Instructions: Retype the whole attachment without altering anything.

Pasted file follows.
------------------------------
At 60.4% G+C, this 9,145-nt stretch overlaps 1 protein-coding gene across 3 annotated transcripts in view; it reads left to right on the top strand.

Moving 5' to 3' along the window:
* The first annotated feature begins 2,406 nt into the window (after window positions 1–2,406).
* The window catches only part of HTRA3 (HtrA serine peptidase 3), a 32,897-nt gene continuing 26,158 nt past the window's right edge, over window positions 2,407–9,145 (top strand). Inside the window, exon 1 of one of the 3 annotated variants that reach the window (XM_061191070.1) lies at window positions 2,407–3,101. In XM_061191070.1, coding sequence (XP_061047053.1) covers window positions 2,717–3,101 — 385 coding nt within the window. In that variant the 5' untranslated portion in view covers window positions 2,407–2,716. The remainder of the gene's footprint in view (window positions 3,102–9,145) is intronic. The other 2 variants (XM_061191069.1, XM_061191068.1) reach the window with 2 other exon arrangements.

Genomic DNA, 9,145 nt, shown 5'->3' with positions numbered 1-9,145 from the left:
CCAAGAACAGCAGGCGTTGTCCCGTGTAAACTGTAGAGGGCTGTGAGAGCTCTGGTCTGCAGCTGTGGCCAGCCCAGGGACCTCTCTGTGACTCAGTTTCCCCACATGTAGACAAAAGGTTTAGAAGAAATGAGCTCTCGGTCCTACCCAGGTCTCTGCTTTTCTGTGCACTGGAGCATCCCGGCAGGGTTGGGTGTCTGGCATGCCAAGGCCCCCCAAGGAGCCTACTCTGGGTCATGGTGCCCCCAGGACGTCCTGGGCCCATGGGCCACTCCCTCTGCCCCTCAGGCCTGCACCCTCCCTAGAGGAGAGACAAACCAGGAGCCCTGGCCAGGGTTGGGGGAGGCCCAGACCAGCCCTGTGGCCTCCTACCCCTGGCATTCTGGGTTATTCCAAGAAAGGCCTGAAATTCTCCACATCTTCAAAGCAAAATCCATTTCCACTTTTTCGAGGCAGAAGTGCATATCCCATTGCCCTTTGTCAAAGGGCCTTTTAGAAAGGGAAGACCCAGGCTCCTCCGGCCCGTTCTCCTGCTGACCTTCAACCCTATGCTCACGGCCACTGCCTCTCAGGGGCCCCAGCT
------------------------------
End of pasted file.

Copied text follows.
At 60.4% G+C, this 9,145-nt stretch overlaps 1 protein-coding gene across 3 annotated transcripts in view; it reads left to right on the top strand.

Moving 5' to 3' along the window:
* The first annotated feature begins 2,406 nt into the window (after window positions 1–2,406).
* The window catches only part of HTRA3 (HtrA serine peptidase 3), a 32,897-nt gene continuing 26,158 nt past the window's right edge, over window positions 2,407–9,145 (top strand). Inside the window, exon 1 of one of the 3 annotated variants that reach the window (XM_061191070.1) lies at window positions 2,407–3,101. In XM_061191070.1, coding sequence (XP_061047053.1) covers window positions 2,717–3,101 — 385 coding nt within the window. In that variant the 5' untranslated portion in view covers window positions 2,407–2,716. The remainder of the gene's footprint in view (window positions 3,102–9,145) is intronic. The other 2 variants (XM_061191069.1, XM_061191068.1) reach the window with 2 other exon arrangements.

Genomic DNA, 9,145 nt, shown 5'->3' with positions numbered 1-9,145 from the left:
CCAAGAACAGCAGGCGTTGTCCCGTGTAAACTGTAGAGGGCTGTGAGAGCTCTGGTCTGCAGCTGTGGCCAGCCCAGGGACCTCTCTGTGACTCAGTTTCCCCACATGTAGACAAAAGGTTTAGAAGAAATGAGCTCTCGGTCCTACCCAGGTCTCTGCTTTTCTGTGCACTGGAGCATCCCGGCAGGGTTGGGTGTCTGGCATGCCAAGGCCCCCCAAGGAGCCTACTCTGGGTCATGGTGCCCCCAGGACGTCCTGGGCCCATGGGCCACTCCCTCTGCCCCTCAGGCCTGCACCCTCCCTAGAGGAGAGACAAACCAGGAGCCCTGGCCAGGGTTGGGGGAGGCCCAGACCAGCCCTGTGGCCTCCTACCCCTGGCATTCTGGGTTATTCCAAGAAAGGCCTGAAATTCTCCACATCTTCAAAGCAAAATCCATTTCCACTTTTTCGAGGCAGAAGTGCATATCCCATTGCCCTTTGTCAAAGGGCCTTTTAGAAAGGGAAGACCCAGGCTCCTCCGGCCCGTTCTCCTGCTGACCTTCAACCCTATGCTCACGGCCACTGCCTCTCAGGGGCCCCAGCT